Three Restaurant Week (Summer '10) experiences
In the waning days of Restaurant "Week", I've been to three places so far and have had positive experiences.
My husband and I are possibly the exact target demographic for Restaurant Week (RW). We eat out often and widely, but choose to go cheap and cheerful partly because we're a little intimidated by fancy places and partly our perception of value. So giving us an opportunity to try a fancier restaurant at a cheaper price might just convert us.
For your convenience, I've written a summary review, then given the details for each restaurant below if you're interested.
So far we've been to Megu, Matsugen and Tocqueville. All our RW experiences were generally positive and worthwhile. The clear winner by far was Toqueville. This was followed by Megu then Matsugen. Detailed review follows. My summary comments as follows:
* Tocqueville - consistently VERY good food, good portions, good service. The RW menu was outstanding, but the off-RW items were good, and good value too. We'll be back.
* Megu - We felt we got fantastic value ordering the Kobe steak RW menu at Megu. Off-RW items let us down and we got the sense that outside of RW we couldn't afford to eat here.
* Matsugen - The food was good and the service excellent. The RW portions were small, nothing let us down, but few things stood out. However, the Sake was the standout. I liked the RW menu here less than Megu, but in general feel like I'm more likely to come back here "normally".
It must have been clear at all three places that we were RW patrons. However, we did not feel in the least that we were "slighted" or treated badly because of that.
At each of the places, the menu was clearly shown either on the restaurant website or on the nycgo.com website. All bookings were made via OpenTable and was painless.
In each place we ordered stuff outside of the RW menu as well, and that did have an impact on our experience.
DETAILS - TOQUEVILLE
ATMOSPHERE : We went around 7pm on Friday. We walked into a quiet, elegant room with tall ceilings. The other patrons ranged from an older couple in fancy clothes and jewelry, to another young couple next to us in nice jeans and neat collared shirts. We were happy that we dressed up a little, it helped us feel less self-conscious as the room was small and tables close together. The quiet room soon warmed up and there was a buzz as more people entered.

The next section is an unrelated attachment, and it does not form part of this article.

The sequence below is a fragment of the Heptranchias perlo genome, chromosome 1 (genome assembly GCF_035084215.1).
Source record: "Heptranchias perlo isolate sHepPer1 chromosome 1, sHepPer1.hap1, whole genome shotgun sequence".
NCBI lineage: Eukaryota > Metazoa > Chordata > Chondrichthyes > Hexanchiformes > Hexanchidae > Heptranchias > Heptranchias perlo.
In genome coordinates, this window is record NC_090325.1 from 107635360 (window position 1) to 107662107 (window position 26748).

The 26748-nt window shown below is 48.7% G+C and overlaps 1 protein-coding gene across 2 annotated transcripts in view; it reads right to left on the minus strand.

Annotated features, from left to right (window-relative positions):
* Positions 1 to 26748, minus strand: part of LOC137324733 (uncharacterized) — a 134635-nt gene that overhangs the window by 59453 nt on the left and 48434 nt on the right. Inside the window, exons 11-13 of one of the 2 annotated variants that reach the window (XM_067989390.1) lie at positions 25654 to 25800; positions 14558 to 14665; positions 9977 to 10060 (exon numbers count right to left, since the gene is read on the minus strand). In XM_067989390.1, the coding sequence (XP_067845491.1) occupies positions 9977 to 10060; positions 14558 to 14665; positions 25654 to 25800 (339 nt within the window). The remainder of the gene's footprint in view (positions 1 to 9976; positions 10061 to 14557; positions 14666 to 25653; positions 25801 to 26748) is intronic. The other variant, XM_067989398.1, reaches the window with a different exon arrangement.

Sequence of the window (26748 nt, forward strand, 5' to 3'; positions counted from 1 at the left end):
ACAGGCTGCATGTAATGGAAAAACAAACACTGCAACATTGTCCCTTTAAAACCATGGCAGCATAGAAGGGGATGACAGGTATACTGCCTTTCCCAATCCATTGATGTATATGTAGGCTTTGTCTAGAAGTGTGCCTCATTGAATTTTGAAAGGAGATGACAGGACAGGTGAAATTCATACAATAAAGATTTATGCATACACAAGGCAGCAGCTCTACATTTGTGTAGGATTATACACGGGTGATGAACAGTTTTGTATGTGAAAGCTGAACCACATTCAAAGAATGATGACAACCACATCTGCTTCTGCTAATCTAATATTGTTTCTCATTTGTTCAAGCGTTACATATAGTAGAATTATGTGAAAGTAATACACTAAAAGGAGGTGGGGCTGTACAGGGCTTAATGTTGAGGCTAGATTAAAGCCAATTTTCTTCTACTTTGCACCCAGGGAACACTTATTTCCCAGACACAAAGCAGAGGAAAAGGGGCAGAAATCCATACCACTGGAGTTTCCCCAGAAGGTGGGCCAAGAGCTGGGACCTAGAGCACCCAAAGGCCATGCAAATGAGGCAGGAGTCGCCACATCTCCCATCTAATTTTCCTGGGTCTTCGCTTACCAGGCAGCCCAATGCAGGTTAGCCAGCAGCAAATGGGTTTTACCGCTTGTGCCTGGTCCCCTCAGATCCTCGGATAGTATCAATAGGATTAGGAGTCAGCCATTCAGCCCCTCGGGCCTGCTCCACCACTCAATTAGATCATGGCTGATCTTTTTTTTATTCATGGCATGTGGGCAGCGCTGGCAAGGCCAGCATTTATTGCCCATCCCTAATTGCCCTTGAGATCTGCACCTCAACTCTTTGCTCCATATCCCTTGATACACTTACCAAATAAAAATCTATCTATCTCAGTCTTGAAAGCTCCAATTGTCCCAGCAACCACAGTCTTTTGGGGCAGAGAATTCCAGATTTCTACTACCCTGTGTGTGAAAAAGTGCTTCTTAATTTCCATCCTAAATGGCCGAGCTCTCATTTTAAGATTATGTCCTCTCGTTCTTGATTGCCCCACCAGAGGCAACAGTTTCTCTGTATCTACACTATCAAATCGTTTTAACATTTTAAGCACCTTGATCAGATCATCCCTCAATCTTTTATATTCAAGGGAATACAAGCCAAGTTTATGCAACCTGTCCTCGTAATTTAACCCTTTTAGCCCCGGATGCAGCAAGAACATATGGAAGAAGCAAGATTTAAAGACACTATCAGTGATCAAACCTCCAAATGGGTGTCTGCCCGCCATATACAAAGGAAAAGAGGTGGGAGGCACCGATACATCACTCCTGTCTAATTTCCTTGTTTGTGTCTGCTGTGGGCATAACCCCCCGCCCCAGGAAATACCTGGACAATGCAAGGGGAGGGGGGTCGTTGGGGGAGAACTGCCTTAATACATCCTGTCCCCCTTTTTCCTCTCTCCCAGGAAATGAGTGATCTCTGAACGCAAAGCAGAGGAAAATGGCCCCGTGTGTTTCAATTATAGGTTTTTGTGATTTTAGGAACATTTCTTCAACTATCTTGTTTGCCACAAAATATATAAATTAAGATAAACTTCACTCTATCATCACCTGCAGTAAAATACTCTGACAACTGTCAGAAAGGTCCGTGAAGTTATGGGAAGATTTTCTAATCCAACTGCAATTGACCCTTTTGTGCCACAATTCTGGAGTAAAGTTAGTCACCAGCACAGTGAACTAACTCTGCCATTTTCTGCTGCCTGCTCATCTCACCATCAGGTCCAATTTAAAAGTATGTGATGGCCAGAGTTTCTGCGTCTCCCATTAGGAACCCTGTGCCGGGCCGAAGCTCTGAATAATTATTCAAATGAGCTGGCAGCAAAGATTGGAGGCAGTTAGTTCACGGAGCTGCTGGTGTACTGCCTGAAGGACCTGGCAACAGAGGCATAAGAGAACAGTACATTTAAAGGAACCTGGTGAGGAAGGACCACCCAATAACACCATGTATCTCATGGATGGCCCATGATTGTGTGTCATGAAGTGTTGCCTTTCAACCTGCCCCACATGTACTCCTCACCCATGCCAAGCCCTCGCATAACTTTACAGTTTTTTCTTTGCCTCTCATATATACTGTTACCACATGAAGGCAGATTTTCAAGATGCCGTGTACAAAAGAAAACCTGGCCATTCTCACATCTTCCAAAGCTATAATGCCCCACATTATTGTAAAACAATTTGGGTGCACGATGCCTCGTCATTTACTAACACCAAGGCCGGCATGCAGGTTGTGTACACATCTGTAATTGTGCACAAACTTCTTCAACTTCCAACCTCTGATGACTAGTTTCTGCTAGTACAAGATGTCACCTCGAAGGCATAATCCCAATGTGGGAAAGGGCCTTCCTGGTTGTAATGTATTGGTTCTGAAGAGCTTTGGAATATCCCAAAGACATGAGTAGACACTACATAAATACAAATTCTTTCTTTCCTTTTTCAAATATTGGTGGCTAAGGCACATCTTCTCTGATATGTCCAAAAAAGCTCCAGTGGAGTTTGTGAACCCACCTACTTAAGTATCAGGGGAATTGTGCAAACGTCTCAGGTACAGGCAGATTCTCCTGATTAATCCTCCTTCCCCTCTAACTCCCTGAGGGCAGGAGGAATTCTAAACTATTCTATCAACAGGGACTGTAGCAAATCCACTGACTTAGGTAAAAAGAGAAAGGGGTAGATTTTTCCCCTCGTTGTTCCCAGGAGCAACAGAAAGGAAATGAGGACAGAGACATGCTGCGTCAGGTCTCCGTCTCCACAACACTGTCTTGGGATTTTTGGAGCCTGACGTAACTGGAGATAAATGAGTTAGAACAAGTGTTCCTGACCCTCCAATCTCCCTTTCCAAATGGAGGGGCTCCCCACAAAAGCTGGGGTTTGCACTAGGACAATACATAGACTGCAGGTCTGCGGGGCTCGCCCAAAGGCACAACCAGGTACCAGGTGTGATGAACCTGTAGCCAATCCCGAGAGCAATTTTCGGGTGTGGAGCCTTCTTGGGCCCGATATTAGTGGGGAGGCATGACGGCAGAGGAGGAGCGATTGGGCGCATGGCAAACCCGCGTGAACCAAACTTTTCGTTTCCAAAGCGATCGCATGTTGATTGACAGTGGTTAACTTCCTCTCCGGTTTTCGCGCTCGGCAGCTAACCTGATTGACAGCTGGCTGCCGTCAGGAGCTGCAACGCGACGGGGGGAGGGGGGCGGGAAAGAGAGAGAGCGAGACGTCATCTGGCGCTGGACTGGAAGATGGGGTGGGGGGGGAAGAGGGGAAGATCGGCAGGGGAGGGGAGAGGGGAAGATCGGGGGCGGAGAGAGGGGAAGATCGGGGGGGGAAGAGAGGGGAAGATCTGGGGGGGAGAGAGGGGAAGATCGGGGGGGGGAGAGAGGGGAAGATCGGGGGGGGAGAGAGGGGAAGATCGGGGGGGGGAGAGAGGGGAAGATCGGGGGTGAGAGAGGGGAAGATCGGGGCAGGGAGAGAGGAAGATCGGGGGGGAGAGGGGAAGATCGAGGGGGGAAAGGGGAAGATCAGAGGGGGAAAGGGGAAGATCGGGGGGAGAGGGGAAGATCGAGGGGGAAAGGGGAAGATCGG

SERVICE: Our server was very nice and courteous. The moment we sat down the server asked if we'd like a drink. My husband sort of gave him a look and said, "Can we have the wine list please." After that we realised he might have been asking if we'd like some water or something. The server acted with grace at the gaffe and brought the wine list immediately. I liked this. As the dinner progressed, everyone was low-key and we began to enjoy ourselves very much. It was clear that a couple of other tables were getting more attention. But not in a bad way at all, just that they were obviously either regulars or ordering something special. We did not miss out on anything, and preferred to be a little bit left alone anyway.
RW MENU: Husband ordered the skate brandade, confit of lamb ravioli and the chocolate tort. Portion sizes were very reasonable indeed and didn't feel "skimpy". The skate brandade in a herb crepe was good, not memorable. The lamb ravioli was a DEFINITE STANDOUT and I wished I ordered it too. The plate consisted of a single large raviolo. The pasta was tender and al-dente. The lamb filling was really rich and delicious, really brought out the lamb flavour. The chocolate tort was also rich and yummy.
OFF RW MENU: I got the Greenmarket menu at $48. It was nice, my entree was squab, which was pleasantly gamey and tender. I enjoyed it very much, but did I mention I kept sneaking food off Husband's lamb dinner? I also preferred his tort to my apricot tart. We spent about $15 each for drinks, Husband for a glass of syrah, and I got a Pineapple Navan Caipirinha, which I thought was the nicest, most subtle Caipirinha I've ever had.
EXTRAS: We both got the amuse bouche (some fish, it was yummy but I can't remember) and three tiny cookies/desserts after our "proper" dessert. They were a very sweet Turkish delight, a piece of rich chocolate fudge, and something like a pistachio cookie. I also loved my brioche bread on the side.